Trans*Formation Retreat: Day 1

Scenery at the Holy Wisdom MonestaryThis weekend I am attending Trans*Formation: A Retreat for Transgender Students Training for Religious Leadership being held at Holy Wisdom Monestary just outside of Middleton, Wisconsin.  The site asking for people to apply to attend the retreat says, “Join other transgender-identified students for spiritual renewal, community building, and personal growth”. When I saw the description of the retreat I knew that it was important for me to apply to attend the retreat.  All too often it is expected that our primary identity is that of a trans person and that we don’t have a religious or spiritual identity and that when we do have a religious or spiritual identity that we don’t discuss it in trans, queer or LGBT communities.  On the other side of the coin, in many faith communities we are expected to keep our discussion of our trans identities to the surface level only, or not discuss it at all.  It is supposed to be separate from our faith. There are a growing number of us who are rejecting this dichotomy and openly embracing both of these aspects of our identities. Further, we are feeling a call to taking on leadership roles, including ordained ministry, in our faiths and responding to this call.

My own experience being in seminary is, in part, one of being alone.  I am currently the only openly trans person in the programme.  As far as I know there are no other openly trans people in studying and in discernment towards ordained ministry in the Anglican Church of Canada. (I would love to be wrong about this) Further, there aren’t all that many trans people in ordained ministry generally. This retreat is an opportunity for trans people studying to be religious leaders in a variety of faiths to get together to explore and discuss our faiths, experiences and challenges that we face.  Like me, most of the other people attending this retreat are also the only trans person in their seminary or program of study.  This retreat has sent a message to those who are here, as well as those who are not here, that there are other trans people studying to be religious leaders, or are already in leadership positions in their faith communities. For those of us currently studying establishing connections with others who are on a similar journey is important.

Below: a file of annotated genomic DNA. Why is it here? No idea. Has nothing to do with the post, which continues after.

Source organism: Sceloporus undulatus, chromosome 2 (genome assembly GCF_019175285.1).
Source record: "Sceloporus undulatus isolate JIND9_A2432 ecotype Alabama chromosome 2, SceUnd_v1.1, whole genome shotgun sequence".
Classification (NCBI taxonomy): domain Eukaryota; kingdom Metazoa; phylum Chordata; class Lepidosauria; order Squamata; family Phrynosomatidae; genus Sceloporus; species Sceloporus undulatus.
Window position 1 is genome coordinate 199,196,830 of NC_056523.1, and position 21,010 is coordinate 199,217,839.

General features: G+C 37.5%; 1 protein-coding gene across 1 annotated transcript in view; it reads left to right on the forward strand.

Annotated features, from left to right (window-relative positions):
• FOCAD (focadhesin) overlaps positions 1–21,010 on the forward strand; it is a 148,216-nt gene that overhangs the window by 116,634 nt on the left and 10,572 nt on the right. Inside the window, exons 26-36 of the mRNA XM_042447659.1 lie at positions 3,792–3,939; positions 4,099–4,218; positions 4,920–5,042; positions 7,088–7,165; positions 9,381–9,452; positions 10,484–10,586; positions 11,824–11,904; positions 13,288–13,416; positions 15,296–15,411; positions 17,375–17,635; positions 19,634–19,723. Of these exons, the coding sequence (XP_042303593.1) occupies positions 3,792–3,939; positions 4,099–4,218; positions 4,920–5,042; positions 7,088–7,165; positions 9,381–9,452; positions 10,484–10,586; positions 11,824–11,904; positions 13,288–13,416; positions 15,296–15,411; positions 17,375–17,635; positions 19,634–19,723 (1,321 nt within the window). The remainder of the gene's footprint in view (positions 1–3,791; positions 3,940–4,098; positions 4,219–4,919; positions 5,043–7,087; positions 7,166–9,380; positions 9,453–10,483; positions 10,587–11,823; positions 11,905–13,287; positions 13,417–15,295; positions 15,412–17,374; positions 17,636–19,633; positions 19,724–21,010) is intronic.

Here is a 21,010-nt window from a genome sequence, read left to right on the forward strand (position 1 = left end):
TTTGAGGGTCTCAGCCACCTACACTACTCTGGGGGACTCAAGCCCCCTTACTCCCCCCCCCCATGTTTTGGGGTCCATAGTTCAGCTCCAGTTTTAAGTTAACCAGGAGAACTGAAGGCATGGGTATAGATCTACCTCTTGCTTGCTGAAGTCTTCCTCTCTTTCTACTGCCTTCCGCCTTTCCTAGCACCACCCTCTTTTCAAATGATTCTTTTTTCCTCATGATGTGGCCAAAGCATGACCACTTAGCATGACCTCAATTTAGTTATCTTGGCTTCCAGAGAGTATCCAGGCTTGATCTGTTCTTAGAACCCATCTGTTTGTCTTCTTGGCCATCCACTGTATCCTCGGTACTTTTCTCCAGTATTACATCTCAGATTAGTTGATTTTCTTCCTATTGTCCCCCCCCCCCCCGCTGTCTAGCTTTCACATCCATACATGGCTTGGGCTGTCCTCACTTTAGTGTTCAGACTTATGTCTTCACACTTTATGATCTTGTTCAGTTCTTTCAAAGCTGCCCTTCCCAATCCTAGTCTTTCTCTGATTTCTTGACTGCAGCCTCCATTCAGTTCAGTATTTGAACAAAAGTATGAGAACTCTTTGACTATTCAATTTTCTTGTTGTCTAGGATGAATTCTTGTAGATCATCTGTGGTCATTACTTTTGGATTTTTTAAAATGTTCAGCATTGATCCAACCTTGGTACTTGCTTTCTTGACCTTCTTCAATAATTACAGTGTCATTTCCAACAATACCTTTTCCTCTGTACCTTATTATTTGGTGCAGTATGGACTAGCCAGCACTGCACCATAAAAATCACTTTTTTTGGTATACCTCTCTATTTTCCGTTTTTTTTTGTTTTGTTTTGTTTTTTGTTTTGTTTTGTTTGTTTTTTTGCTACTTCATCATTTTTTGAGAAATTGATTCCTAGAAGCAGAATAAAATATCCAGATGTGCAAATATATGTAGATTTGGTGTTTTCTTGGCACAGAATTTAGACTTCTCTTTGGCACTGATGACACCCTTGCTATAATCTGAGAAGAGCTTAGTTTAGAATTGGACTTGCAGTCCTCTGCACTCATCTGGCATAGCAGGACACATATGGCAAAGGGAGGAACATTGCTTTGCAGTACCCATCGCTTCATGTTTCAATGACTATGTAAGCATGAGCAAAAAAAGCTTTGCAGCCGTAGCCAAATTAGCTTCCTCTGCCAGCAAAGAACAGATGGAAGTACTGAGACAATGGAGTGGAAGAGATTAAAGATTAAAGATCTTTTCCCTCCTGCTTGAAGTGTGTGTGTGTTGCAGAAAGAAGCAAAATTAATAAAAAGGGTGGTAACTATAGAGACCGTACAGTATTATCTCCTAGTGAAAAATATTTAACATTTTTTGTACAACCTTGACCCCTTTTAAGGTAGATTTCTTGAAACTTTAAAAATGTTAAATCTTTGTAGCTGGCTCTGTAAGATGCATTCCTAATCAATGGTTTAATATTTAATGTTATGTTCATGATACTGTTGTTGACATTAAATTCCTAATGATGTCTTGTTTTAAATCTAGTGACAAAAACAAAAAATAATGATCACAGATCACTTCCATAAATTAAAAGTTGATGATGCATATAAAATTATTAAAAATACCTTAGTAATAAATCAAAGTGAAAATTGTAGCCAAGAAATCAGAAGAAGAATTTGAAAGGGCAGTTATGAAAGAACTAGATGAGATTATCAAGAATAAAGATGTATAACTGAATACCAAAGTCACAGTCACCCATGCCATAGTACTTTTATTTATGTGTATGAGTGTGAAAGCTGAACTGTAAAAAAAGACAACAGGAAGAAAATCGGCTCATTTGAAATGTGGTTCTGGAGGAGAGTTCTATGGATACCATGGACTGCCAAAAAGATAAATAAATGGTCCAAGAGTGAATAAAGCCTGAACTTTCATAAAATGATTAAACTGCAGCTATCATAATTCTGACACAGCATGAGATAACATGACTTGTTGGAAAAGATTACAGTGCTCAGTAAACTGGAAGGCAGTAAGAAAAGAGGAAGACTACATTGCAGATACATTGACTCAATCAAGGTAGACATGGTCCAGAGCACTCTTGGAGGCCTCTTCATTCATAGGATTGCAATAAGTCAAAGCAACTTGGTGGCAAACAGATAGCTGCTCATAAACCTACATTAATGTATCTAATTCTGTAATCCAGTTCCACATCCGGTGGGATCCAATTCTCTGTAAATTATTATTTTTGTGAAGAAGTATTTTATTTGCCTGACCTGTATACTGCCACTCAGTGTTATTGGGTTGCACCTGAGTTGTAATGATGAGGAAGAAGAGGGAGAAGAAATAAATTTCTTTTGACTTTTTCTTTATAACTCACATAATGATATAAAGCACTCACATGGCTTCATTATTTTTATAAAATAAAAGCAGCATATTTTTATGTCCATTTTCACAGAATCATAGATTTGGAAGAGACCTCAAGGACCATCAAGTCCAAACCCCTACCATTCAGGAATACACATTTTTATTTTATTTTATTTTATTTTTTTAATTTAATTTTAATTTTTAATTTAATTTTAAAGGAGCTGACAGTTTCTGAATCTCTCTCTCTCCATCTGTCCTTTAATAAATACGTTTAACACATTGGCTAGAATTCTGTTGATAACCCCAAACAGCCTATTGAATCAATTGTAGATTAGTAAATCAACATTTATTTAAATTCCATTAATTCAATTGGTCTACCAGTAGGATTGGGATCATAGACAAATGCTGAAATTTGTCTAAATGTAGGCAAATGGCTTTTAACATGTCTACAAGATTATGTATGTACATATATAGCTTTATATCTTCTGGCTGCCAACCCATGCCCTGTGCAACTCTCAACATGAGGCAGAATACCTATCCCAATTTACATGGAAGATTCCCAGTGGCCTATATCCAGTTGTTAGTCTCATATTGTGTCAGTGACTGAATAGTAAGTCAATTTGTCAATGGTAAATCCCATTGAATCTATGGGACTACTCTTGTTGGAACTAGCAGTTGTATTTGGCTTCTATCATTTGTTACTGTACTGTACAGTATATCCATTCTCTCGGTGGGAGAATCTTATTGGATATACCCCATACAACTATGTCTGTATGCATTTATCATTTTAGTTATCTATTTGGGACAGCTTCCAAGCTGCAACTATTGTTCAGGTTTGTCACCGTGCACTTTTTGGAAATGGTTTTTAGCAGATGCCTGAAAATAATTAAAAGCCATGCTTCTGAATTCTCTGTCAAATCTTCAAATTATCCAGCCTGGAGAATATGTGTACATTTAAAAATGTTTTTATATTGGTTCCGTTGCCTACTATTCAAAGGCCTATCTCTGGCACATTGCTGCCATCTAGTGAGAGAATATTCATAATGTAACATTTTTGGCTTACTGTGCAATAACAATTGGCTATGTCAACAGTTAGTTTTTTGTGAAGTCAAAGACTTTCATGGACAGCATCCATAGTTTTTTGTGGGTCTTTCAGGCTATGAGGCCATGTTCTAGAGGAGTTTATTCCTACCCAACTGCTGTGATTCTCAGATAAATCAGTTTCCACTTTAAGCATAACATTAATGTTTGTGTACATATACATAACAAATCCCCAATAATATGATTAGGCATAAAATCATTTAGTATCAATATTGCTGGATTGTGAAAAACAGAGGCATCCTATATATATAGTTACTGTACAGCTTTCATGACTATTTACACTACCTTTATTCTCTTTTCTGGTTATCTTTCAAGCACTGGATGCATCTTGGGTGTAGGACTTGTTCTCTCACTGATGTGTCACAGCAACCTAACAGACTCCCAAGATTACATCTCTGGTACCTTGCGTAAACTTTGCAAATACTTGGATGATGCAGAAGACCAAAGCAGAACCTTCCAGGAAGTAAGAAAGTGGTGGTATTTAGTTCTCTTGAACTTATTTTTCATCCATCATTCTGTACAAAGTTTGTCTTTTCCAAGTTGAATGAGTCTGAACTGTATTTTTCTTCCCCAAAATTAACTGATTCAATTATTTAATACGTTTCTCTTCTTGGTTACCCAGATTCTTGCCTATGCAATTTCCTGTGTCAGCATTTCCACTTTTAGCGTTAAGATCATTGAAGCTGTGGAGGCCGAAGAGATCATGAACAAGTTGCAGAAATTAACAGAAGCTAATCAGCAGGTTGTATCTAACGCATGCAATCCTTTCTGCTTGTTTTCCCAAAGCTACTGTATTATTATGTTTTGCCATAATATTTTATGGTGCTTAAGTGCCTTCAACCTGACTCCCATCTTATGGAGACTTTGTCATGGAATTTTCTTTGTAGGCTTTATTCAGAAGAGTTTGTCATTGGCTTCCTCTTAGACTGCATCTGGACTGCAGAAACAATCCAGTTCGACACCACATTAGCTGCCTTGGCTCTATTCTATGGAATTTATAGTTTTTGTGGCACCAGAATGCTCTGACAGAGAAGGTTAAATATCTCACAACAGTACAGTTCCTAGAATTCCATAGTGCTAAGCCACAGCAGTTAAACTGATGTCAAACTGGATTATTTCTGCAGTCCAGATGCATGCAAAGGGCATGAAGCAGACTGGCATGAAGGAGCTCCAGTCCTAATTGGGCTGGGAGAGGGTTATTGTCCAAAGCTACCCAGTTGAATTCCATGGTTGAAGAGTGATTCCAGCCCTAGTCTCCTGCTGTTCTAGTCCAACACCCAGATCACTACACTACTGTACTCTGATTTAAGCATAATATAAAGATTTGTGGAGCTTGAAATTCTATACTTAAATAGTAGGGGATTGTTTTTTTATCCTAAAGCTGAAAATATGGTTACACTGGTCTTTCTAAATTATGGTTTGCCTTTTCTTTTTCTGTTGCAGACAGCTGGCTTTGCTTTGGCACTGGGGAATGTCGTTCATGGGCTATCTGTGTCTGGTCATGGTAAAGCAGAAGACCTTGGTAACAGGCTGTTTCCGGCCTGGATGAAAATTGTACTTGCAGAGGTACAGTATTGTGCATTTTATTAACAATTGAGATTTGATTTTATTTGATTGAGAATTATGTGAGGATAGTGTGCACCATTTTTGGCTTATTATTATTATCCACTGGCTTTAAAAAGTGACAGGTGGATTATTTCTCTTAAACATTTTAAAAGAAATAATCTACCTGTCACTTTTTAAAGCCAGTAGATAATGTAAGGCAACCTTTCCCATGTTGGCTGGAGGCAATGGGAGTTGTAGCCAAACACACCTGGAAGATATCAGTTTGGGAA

As a trans woman there is the added reality that trans women are in the minority when it comes to trans people in religious leadership, and especially ordained ministry. When one looks at the breakdown of those who are out in Canada and the United States most either transitioned after ordination or were stealth when they were ordained. In addition most out trans clergy are trans men. This also seems to be true in terms of the number of trans people studying to be religious leaders and this was reflected in the number of applications to attend this retreat. In addition, there is little or no acknowledgement of people who fall under the umbrella of ‘genderqueer’ religious leaders. This retreat has people attending who are trans women and genderqueer. The organizers also acknowledged this disparity of numbers overall.

I began the day by participating in the Liturgy of the Hours with the monastic community at Holy Wisdom Monestary, a service that is somewhat similar to Morning Prayer in the daily office of the Anglican Church. The retreat itself began with the usual introductions and preferred pronouns.  As part of our introductions we also described a bit about our faith journey and where we are in our formation to be religious leaders.  While we are all from different faith communities, not all of us Christian, I found that there was a great deal of overlap in our experiences. We also spent a good part of the day discussing what the word “spirituality” means to us – we did not come up with a single definition. This afternoon we built an altar with items that each of us brought to the retreat that have a sacred significance to us. I found this to be particularly moving as people shared the meanings that the items held to each of them. As an afternoon art project we were given small boxes to be “God boxes”, that is a small box where we deposit thoughts, worries or concerns after writing them on a small piece of paper and leave them to God.  These boxes began as plain, white cardboard boxes and we decorated them according to our own desires.  During the decorating of the boxes we had a variety of discussions and got to know one another better.  After supper we had free time and a few of us took the opportunity to go for a walk on the trails that are maintained on the monastary property.

Overall, the day was a good one and there were quite a few good discussions, as well as ideas for various projects in the future.  I also had some ideas that will be presented as future posts on this blog.  In the mean time, it’s getting late – I’m one time zone behind where I live – and it’s time for me to be heading to bed so I can be ready for what awaits us tomorrow.

One thought on “Trans*Formation Retreat: Day 1

  1. Very interesting. I think something like this needs to be published in an edition of every North American religious institution’s newsletter or magazine to get the word out.

Leave a Reply

Your email address will not be published. Required fields are marked *

*